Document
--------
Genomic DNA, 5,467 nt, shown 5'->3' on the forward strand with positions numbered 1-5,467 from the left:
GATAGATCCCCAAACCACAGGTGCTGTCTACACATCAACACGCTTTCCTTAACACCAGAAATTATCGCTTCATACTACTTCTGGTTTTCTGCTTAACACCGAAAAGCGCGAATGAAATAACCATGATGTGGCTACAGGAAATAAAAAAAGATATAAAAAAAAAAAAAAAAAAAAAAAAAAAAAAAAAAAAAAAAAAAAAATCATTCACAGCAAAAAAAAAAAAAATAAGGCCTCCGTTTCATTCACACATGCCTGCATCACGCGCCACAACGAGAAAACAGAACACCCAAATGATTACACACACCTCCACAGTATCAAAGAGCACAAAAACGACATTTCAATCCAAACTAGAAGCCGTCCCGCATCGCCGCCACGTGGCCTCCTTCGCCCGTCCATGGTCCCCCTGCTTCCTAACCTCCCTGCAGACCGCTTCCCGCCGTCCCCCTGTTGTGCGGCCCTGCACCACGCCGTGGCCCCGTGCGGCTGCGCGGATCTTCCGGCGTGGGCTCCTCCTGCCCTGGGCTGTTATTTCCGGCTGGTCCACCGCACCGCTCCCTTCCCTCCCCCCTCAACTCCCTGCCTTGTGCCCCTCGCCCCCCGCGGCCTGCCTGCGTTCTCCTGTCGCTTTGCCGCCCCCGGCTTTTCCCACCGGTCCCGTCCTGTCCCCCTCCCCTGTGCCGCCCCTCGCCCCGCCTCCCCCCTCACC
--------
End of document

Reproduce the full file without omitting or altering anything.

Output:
Genomic DNA, 5,467 nt, shown 5'->3' on the forward strand with positions numbered 1-5,467 from the left:
GATAGATCCCCAAACCACAGGTGCTGTCTACACATCAACACGCTTTCCTTAACACCAGAAATTATCGCTTCATACTACTTCTGGTTTTCTGCTTAACACCGAAAAGCGCGAATGAAATAACCATGATGTGGCTACAGGAAATAAAAAAAGATATAAAAAAAAAAAAAAAAAAAAAAAAAAAAAAAAAAAAAAAAAAAAAATCATTCACAGCAAAAAAAAAAAAAATAAGGCCTCCGTTTCATTCACACATGCCTGCATCACGCGCCACAACGAGAAAACAGAACACCCAAATGATTACACACACCTCCACAGTATCAAAGAGCACAAAAACGACATTTCAATCCAAACTAGAAGCCGTCCCGCATCGCCGCCACGTGGCCTCCTTCGCCCGTCCATGGTCCCCCTGCTTCCTAACCTCCCTGCAGACCGCTTCCCGCCGTCCCCCTGTTGTGCGGCCCTGCACCACGCCGTGGCCCCGTGCGGCTGCGCGGATCTTCCGGCGTGGGCTCCTCCTGCCCTGGGCTGTTATTTCCGGCTGGTCCACCGCACCGCTCCCTTCCCTCCCCCCTCAACTCCCTGCCTTGTGCCCCTCGCCCCCCGCGGCCTGCCTGCGTTCTCCTGTCGCTTTGCCGCCCCCGGCTTTTCCCACCGGTCCCGTCCTGTCCCCCTCCCCTGTGCCGCCCCTCGCCCCGCCTCCCCCCTCACC